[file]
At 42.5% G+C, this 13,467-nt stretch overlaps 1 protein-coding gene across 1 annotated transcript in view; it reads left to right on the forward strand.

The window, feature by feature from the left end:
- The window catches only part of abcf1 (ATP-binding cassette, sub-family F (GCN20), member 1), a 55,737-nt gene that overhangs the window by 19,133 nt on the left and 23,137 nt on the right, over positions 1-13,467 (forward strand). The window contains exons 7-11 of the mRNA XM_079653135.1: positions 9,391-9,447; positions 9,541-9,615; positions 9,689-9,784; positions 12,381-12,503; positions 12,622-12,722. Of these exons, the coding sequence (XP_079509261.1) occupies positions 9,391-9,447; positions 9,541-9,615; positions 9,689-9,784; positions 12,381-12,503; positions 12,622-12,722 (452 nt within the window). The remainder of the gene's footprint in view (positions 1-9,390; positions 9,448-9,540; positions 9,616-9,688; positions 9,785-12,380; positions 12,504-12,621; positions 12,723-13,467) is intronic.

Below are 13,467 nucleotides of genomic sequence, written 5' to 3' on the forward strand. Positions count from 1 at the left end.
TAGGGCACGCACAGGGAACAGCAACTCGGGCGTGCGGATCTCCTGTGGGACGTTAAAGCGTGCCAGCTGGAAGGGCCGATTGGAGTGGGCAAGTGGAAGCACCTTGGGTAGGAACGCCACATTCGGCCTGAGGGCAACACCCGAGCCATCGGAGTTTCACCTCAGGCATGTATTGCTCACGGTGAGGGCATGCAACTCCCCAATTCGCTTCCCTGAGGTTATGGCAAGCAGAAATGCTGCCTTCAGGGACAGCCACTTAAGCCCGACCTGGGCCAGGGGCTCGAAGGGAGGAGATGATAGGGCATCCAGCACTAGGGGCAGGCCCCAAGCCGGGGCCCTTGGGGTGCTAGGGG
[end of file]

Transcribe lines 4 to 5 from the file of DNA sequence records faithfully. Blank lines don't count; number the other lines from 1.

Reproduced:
Below are 13,467 nucleotides of genomic sequence, written 5' to 3' on the forward strand. Positions count from 1 at the left end.
TAGGGCACGCACAGGGAACAGCAACTCGGGCGTGCGGATCTCCTGTGGGACGTTAAAGCGTGCCAGCTGGAAGGGCCGATTGGAGTGGGCAAGTGGAAGCACCTTGGGTAGGAACGCCACATTCGGCCTGAGGGCAACACCCGAGCCATCGGAGTTTCACCTCAGGCATGTATTGCTCACGGTGAGGGCATGCAACTCCCCAATTCGCTTCCCTGAGGTTATGGCAAGCAGAAATGCTGCCTTCAGGGACAGCCACTTAAGCCCGACCTGGGCCAGGGGCTCGAAGGGAGGAGATGATAGGGCATCCAGCACTAGGGGCAGGCCCCAAGCCGGGGCCCTTGGGGTGCTAGGGG